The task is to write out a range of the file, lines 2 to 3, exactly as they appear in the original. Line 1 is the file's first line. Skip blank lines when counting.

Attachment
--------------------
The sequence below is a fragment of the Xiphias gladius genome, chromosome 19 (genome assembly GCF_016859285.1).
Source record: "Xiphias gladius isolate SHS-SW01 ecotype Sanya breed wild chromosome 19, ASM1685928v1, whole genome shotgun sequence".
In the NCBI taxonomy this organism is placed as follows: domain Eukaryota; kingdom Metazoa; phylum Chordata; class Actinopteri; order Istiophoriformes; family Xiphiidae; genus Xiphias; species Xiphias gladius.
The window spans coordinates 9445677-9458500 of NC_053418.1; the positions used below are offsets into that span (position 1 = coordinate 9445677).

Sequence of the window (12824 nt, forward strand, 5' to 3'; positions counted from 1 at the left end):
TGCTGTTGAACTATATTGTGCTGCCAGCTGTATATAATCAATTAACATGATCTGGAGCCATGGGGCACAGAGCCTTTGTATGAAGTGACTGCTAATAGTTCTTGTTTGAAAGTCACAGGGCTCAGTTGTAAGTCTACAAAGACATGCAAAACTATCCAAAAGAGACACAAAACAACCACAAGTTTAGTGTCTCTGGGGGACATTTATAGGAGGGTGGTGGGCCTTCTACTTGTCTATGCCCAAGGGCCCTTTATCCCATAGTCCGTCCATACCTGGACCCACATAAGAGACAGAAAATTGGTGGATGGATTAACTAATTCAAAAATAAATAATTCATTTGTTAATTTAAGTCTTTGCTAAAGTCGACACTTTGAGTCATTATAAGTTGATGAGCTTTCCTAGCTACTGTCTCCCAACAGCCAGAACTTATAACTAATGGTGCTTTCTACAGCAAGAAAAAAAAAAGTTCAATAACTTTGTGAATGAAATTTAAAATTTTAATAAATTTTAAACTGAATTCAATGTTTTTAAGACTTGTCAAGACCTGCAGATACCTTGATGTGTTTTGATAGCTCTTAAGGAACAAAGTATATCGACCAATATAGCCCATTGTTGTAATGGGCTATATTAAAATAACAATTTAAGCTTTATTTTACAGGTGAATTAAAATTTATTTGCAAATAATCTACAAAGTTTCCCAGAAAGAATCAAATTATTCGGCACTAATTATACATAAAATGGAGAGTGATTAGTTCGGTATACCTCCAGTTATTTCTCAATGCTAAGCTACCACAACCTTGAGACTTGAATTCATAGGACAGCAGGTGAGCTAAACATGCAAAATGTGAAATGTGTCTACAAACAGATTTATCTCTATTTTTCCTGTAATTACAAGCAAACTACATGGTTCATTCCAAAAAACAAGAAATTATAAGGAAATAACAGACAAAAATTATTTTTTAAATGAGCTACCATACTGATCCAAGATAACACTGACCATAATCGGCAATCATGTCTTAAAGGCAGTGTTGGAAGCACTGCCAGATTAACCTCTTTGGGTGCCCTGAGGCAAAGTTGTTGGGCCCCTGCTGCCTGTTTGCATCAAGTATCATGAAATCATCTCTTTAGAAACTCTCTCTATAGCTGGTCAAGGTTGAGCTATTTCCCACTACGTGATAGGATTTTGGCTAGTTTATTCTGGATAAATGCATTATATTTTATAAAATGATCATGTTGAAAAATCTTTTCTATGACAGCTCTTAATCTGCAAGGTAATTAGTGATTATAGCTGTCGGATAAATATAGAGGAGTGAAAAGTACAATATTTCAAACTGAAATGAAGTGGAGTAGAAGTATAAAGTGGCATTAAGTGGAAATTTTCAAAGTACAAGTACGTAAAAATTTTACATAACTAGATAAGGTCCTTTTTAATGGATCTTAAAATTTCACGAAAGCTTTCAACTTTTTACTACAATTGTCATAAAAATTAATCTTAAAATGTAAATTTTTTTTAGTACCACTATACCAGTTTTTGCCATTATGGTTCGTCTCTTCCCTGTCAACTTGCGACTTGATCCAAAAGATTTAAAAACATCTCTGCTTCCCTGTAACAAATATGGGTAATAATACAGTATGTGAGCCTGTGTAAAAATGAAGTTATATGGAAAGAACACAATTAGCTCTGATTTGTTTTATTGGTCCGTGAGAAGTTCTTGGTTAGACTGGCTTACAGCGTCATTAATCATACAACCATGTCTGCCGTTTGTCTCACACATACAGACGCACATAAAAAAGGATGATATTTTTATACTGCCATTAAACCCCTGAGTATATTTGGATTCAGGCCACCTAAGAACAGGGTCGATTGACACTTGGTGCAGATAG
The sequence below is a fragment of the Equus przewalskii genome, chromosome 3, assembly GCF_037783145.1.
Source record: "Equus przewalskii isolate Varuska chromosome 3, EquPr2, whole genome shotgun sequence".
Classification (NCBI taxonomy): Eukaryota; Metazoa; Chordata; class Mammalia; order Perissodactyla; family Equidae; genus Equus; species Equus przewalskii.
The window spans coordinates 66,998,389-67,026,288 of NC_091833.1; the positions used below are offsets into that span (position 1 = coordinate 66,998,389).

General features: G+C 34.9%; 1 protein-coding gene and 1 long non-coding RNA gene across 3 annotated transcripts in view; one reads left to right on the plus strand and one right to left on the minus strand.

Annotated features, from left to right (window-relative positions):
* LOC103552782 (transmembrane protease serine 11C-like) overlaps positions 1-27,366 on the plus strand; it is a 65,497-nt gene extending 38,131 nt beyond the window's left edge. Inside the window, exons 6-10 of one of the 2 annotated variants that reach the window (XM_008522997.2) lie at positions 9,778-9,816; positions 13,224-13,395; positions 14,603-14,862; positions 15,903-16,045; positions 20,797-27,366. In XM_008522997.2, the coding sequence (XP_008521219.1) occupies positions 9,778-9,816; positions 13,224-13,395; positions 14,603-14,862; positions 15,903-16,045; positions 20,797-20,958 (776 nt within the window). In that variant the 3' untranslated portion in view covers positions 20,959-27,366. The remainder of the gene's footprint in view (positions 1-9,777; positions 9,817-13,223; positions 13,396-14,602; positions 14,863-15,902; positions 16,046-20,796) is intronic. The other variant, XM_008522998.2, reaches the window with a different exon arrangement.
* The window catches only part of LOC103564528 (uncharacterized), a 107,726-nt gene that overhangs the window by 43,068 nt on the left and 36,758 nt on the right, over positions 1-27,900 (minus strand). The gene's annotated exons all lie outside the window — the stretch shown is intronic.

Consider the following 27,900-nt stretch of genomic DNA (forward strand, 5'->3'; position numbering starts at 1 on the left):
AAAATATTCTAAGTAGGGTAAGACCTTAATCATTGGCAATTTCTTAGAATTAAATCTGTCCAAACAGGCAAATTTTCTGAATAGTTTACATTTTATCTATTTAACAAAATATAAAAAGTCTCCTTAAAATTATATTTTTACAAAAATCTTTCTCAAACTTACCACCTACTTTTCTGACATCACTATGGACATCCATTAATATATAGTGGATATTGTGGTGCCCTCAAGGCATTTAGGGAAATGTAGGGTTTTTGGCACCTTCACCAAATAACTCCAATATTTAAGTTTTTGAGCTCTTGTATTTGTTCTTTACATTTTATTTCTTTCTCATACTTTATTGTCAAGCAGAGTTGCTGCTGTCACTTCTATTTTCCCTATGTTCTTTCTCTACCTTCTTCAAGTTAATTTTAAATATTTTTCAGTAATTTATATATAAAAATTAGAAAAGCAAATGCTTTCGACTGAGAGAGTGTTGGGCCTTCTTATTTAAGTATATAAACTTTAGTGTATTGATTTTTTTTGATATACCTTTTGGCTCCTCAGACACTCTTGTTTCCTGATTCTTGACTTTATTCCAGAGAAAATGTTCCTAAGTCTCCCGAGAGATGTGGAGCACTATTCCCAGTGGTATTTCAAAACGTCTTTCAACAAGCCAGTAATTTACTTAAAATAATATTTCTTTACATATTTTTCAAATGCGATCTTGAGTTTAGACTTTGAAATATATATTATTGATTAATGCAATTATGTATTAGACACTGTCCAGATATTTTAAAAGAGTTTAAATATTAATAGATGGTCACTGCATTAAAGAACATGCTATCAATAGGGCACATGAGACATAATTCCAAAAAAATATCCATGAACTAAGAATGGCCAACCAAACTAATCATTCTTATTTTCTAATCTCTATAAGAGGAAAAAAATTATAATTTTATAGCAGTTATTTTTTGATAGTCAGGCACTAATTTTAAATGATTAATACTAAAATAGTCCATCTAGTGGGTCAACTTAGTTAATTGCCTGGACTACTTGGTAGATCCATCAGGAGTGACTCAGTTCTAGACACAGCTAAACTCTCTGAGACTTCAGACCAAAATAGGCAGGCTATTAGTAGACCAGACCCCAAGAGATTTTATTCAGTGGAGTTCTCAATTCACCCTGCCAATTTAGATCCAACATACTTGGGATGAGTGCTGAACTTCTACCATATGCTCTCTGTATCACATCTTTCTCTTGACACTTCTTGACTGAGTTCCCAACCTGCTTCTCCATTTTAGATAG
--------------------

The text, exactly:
Source record: "Xiphias gladius isolate SHS-SW01 ecotype Sanya breed wild chromosome 19, ASM1685928v1, whole genome shotgun sequence".
In the NCBI taxonomy this organism is placed as follows: domain Eukaryota; kingdom Metazoa; phylum Chordata; class Actinopteri; order Istiophoriformes; family Xiphiidae; genus Xiphias; species Xiphias gladius.